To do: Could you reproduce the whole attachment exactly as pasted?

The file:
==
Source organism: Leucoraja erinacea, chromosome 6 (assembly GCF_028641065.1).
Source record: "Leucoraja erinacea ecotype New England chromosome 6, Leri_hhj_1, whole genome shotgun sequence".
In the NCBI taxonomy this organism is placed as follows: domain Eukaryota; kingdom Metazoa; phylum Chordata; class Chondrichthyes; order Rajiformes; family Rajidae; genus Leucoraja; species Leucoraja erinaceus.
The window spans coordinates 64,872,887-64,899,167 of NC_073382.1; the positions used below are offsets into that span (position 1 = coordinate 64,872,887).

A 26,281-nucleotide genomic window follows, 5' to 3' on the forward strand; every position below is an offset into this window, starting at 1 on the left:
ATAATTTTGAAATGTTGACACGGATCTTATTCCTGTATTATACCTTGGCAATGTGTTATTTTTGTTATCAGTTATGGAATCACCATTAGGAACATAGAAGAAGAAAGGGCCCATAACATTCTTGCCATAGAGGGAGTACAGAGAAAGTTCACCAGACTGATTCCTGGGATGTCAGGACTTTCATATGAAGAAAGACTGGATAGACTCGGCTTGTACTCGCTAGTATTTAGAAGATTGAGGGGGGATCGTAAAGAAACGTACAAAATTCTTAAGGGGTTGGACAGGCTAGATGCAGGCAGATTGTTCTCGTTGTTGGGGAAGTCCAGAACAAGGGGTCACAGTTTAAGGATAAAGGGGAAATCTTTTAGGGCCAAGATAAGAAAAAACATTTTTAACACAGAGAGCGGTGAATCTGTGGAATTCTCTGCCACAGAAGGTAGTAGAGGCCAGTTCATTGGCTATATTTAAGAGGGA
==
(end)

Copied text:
Source organism: Leucoraja erinacea, chromosome 6 (assembly GCF_028641065.1).
Source record: "Leucoraja erinacea ecotype New England chromosome 6, Leri_hhj_1, whole genome shotgun sequence".
In the NCBI taxonomy this organism is placed as follows: domain Eukaryota; kingdom Metazoa; phylum Chordata; class Chondrichthyes; order Rajiformes; family Rajidae; genus Leucoraja; species Leucoraja erinaceus.
The window spans coordinates 64,872,887-64,899,167 of NC_073382.1; the positions used below are offsets into that span (position 1 = coordinate 64,872,887).

A 26,281-nucleotide genomic window follows, 5' to 3' on the forward strand; every position below is an offset into this window, starting at 1 on the left:
ATAATTTTGAAATGTTGACACGGATCTTATTCCTGTATTATACCTTGGCAATGTGTTATTTTTGTTATCAGTTATGGAATCACCATTAGGAACATAGAAGAAGAAAGGGCCCATAACATTCTTGCCATAGAGGGAGTACAGAGAAAGTTCACCAGACTGATTCCTGGGATGTCAGGACTTTCATATGAAGAAAGACTGGATAGACTCGGCTTGTACTCGCTAGTATTTAGAAGATTGAGGGGGGATCGTAAAGAAACGTACAAAATTCTTAAGGGGTTGGACAGGCTAGATGCAGGCAGATTGTTCTCGTTGTTGGGGAAGTCCAGAACAAGGGGTCACAGTTTAAGGATAAAGGGGAAATCTTTTAGGGCCAAGATAAGAAAAAACATTTTTAACACAGAGAGCGGTGAATCTGTGGAATTCTCTGCCACAGAAGGTAGTAGAGGCCAGTTCATTGGCTATATTTAAGAGGGA